Preparing to Quit Smoking
You’re ready to make the leap — to quit smoking. Before you begin this journey — and it will be a journey that will take some time — you need to prepare yourself. Smoking is an addictive behavior, and nicotine is an addictive substance. Because of this, you need to ensure you are ready to be successful.
Your chances of being successful in quitting smoking will be better if you get ready first. Quitting works best when you’re well-prepared. Before you quit, START by taking these five important steps:
S = Set a quit date.
T = Tell family, friends, and coworkers that you plan to quit.
A = Anticipate and plan for the challenges you’ll face while quitting.
R = Remove cigarettes and other tobacco products from your home, car, and work.
T = Talk to your doctor about getting help to quit.
Set a Quit Date
Pick a date within the next 2 or 3 weeks to quit. That gives you enough time to get ready. But it’s not so long that you will lose your drive to quit.
Think about choosing a special day:
- Your birthday or wedding anniversary
- New Year’s Day
- Independence Day
- World No Tobacco Day (May 31)
- The Great American Smokeout (the third Thursday of each November)
If you smoke at work, quit on the weekend or during a day off. That way you’ll already be cigarette-free when you return.
Tell Others your Plan to Quit
Quitting smoking is easier with the support of others. Tell your family, friends, and coworkers that you plan to quit. Tell them how they can help you.
Some people like to have friends ask how things are going. Others find it nosy. Tell the people you care about exactly how they can help. Here are some ideas:
- Ask everyone to understand your change in mood. Remind them that this won’t last long. (The worst will be over within two weeks.) Tell them this: “The longer I go without cigarettes, the sooner I’ll be my old self.”
- Does someone close to you smoke? Ask them to quit with you, or at least not to smoke around you.
- Do you take any medicines? Tell your doctor and pharmacist you are quitting. Nicotine changes how some drugs work. You may need to change your prescriptions after you quit.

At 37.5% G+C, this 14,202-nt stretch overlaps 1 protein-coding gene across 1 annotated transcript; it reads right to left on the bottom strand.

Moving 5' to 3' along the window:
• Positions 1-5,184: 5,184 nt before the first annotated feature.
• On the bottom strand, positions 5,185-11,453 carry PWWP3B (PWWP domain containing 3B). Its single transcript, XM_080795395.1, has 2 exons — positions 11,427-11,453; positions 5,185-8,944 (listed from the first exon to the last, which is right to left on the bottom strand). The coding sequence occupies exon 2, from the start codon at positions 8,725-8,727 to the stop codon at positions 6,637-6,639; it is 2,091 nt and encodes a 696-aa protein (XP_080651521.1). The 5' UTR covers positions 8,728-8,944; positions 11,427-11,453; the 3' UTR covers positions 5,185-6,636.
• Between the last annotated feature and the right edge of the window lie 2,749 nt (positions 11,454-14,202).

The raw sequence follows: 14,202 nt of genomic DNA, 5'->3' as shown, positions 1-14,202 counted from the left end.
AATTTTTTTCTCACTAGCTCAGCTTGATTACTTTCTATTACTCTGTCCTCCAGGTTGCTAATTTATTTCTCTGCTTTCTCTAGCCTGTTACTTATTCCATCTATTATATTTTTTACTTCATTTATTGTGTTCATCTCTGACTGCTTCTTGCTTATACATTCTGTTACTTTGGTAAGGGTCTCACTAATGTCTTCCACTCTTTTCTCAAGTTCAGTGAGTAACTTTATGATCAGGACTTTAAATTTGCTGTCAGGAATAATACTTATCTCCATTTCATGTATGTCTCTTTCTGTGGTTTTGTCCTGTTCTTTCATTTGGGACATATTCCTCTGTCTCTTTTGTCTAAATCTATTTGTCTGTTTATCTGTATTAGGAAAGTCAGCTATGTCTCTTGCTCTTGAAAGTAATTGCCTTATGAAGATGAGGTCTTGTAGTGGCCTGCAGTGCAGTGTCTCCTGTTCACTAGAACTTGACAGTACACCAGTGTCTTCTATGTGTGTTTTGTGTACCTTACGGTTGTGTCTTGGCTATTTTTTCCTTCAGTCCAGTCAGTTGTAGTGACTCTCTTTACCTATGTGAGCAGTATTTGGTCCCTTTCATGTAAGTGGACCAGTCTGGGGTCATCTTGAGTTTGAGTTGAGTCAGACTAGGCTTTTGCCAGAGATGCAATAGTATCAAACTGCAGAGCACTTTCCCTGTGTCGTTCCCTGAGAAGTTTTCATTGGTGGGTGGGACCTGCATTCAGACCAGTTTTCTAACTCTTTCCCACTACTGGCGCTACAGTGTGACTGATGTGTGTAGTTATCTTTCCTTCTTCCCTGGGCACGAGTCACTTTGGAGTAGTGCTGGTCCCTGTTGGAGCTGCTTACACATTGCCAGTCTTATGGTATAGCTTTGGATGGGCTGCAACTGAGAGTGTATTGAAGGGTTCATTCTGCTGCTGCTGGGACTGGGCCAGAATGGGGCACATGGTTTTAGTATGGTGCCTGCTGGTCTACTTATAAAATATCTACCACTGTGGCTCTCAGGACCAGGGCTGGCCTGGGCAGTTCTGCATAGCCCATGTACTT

- Get support from other people. You can try talking with others one-on-one or in a group. You can also get support on the phone. You can even try an Internet chat room. This kind of support helps smokers quit. The more support you get, the better. But even a little can help.
Anticipate and Plan for the Challenges You’ll Face While Quitting
Expecting challenges is an important part of getting ready to quit.
Most people who go back to smoking do it within three months. Your first three months may be hard. You may be more tempted when you are stressed or feeling down. It’s hard to be ready for these times before they happen. But it helps to know when you need a cigarette most.
Look over your Craving Journal (PDF). See when you may be tempted to smoke. Plan for how to deal with the urge before it hits.
You should also expect feelings of withdrawal. Withdrawal is the discomfort of giving up nicotine. It is your body’s way of telling you it’s learning to be smoke-free. These feelings will go away in time. If you need further help with smoking withdrawal, these medications may help.
Remove Cigarettes and Other Tobacco From Your Home, Car, and Work
Getting rid of things that remind you of smoking will also help you get ready to quit. Try these ideas:
- Make things clean and fresh at work, in your car, and at home. Clean your drapes and clothes. Shampoo your car. Buy yourself flowers. You will enjoy their scent as your sense of smell returns.
- Throw away all your cigarettes and matches. Give or throw away your lighters and ashtrays. Remember the ashtray and lighter in your car!
- Have your dentist clean your teeth to get rid of smoking stains. See how great they look. Try to keep them that way.
- Some smokers save one pack of cigarettes. They do it “just in case.” Or they want to prove they have the willpower not to smoke. Don’t! Saving one pack just makes it easier to start smoking again.
Don’t use other forms of tobacco instead of cigarettes
Light or low-tar cigarettes are just as harmful as regular cigarettes. Smokeless tobacco, cigars, pipes, and herbal cigarettes also harm your health. For example, bidi cigarettes are just as bad as regular cigarettes. Clove cigarettes are even worse. They have more tar, nicotine, and deadly gases. All tobacco products have harmful chemicals and poisons.
Talk to Your Doctor About Getting Help to Quit
Quitting “cold turkey” isn’t your only choice. Talk to your doctor about other ways to quit. Most doctors can answer your questions and give advice. They can suggest medicine to help with withdrawal. You can buy some of these medicines on your own. For others, you need a prescription.
Your doctor, dentist, or pharmacist can also point you to places to find support or toll-free quit lines. The National Cancer Institute’s Smoking Quitline can help, too. It can help you find support in your area. Information specialists are available to answer smoking-related questions in English or Spanish, Monday through Friday, 9:00 a.m. to 4:30 p.m. local time. Call toll free in the United States, 1-800-QUIT-NOW.
If you cannot see your doctor, you can get some medicines without a prescription that can help you quit smoking. Go to your local pharmacy or grocery store for over-the-counter medicines like the nicotine patch, nicotine gum, or nicotine lozenge. Read the instructions to see if the medicine is right for you. If you’re not sure, ask a pharmacist.
This article uses material first published by the National Cancer Institute.